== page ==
Recycle Your Girl Scout Cookie Containers?


Update:  Thin Mint wrappers are NOT accepted in plastic bag recycle bins.  Well a big, fat BOO! to that.

This was going to be “Open Letter to the Girl Scouts of the USA” but then I came across this (I may or may not have been looking for a Thin Mint recipe):

Shouldn’t it be “Are my Girl Scout Cookie package recyclable?” Because no one goes to a Girl Scout table and comes away in the singular.

A little closer and we see that the Girl Scouts say that their cookie packaging is…RECYCLABLE!! (insert Zero Waste disclaimer:  “Remember, ‘Recycle’ is actually way down on the list of things you should strive for – being topped by ‘Refuse’, ‘Reduce’ and ‘Reuse’.  Thanks.”)


They answered the phone! Now if we could only get them to remind us that the innards are also recyclable.

Cardboard boxes?  Sure.  But what about those containers that hold your Samoas for the three hours they are in your kitchen?  I called Little Brownie Bakers and they said the containers are made of polystyrene, or Recycle Plastic #6.


Now, I’m no stranger to the bottom of a case of Tagalongs, and last I checked (which was, oh, about three minutes ago) there wasn’t a #6 printed on the plastic.  Turns out, Little Brownie Bakers and ABC Bakers (depending on which part of the United States you live in) made the call to not print the #6 on some variety of cookie trays due to limited space.


But if you look closely at a Samoa tray, very closely, as in, move all the cookies out of the way and into your stomach and peer down, you can see a #6.

There it is. License to stuff your face.

Clearly the cardboard box can be recycled but what about the plastic overwrap?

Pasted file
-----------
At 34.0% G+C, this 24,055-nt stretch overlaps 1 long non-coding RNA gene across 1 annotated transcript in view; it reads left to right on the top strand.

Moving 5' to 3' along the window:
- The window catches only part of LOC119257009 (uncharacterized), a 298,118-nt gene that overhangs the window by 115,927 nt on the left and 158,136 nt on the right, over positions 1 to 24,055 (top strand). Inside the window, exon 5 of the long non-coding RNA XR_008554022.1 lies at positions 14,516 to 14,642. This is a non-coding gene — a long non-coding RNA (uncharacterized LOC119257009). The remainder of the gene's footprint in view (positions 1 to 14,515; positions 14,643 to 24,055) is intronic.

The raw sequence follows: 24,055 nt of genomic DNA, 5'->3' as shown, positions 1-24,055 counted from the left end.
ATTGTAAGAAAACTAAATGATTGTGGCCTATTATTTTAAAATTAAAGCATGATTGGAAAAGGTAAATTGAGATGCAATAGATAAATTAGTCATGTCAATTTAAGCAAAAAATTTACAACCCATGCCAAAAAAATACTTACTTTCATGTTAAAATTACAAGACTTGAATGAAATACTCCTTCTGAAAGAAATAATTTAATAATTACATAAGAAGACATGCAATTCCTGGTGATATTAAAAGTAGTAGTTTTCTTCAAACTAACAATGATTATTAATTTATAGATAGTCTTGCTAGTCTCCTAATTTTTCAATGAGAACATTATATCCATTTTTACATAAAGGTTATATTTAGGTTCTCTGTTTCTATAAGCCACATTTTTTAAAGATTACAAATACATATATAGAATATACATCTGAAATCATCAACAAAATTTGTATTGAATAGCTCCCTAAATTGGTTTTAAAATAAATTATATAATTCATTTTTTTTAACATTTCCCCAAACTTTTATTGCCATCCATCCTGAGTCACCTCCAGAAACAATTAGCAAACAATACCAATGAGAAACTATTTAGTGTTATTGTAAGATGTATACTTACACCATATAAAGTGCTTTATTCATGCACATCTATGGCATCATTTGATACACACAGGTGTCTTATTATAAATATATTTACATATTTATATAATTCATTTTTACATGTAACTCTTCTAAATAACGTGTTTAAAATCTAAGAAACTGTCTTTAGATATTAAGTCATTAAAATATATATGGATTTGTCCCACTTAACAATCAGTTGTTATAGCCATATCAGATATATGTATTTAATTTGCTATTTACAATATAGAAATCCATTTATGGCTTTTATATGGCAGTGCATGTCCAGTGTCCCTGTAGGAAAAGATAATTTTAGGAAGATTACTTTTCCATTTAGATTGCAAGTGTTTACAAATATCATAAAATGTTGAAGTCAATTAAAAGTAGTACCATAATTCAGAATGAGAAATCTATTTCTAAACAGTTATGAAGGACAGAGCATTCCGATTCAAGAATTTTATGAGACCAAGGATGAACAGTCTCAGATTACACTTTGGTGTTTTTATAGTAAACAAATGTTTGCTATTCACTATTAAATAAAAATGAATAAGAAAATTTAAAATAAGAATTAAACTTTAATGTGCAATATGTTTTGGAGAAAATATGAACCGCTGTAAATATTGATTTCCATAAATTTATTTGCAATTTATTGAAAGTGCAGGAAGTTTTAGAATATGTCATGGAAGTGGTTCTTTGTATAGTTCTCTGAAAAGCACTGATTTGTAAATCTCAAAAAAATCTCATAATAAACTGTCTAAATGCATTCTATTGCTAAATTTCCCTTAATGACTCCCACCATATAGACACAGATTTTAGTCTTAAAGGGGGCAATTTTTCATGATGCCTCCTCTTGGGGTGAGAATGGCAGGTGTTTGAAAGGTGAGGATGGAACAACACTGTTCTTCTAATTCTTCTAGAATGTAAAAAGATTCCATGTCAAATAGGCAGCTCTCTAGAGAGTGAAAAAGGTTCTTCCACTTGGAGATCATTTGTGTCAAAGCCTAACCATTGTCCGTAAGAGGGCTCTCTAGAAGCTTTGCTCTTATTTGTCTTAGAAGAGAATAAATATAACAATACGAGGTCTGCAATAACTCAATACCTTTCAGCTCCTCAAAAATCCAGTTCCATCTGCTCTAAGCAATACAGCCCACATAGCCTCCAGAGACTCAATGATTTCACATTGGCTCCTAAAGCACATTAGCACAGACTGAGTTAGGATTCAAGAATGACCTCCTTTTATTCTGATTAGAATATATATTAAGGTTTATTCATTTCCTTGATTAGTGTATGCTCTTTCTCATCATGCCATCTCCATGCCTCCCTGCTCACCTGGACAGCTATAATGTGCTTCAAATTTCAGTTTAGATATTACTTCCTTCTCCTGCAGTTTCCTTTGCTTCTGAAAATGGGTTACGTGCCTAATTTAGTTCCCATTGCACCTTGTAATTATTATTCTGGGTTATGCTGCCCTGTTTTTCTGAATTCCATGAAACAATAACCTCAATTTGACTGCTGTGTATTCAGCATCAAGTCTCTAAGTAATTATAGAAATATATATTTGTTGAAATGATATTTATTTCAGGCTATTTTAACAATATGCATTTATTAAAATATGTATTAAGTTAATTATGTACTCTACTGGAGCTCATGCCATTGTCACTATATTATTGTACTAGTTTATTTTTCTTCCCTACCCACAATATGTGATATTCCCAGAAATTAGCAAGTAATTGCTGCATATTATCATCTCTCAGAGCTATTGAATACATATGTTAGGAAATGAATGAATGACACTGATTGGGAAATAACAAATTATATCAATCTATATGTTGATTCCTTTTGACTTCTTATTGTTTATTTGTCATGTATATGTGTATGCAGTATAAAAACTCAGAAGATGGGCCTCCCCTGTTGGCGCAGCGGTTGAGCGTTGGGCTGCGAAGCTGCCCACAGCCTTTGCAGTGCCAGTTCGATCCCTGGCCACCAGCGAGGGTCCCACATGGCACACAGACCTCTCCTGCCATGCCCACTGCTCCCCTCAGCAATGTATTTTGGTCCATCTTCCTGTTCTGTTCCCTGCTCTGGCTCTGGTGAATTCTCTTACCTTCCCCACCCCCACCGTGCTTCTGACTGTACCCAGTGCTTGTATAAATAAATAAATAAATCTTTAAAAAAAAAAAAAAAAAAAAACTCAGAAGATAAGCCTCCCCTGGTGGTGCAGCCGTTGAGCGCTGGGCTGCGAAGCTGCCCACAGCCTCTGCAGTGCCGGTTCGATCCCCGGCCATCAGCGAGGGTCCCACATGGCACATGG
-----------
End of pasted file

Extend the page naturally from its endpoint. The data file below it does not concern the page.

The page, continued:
Do you have one of those plastic bag recycling bins just inside your Target or grocery store?  Trex, the company that makes composite decks from recycled wood and plastics, runs most of those bins in both the United States and Canada.  I’ve got an email in to them to confirm, but they do accept plastic overwrap – think, the annoying wrapping CDs used to come in.  Update:  And….no dice.  Gotta trash it.

It might appear that all three components (or two, if you are a Thin Minter) might actually be recyclable.  If your area accepts #6 plastic and has plastic bag bins around town, this is what it would look like:

1.  Cardboard box = curbside recycling bin.
2.  Plastic tray = curbside recycling bin (for those areas that accept plastic #6)
3.  Plastic overwrap = Target, some grocery stores, Kohl’s, some thrift stores (here’s link for stores by state)  It was totally worth a shot though.

I’ll repost when Trex answers my, “So, do you accept Girl Scout sleeves?  Because I’ve got a few hundred to pass on your way…”*A crap-load of cookies were consumed in the writing of this post.

Clearly fiction.  Who takes three bites to eat a Tagalong?

March 1, 2016

About Me

About Me

I’ve been passionate about combatting blind consumerism since 2008 and joined the Zero Waste movement by starting this blog in 2013, soon after my second child was born. I think it might have been trying to unwrap a toy or someone’s attempt to sell me a butt-wipe warmer that put me over the edge… read more



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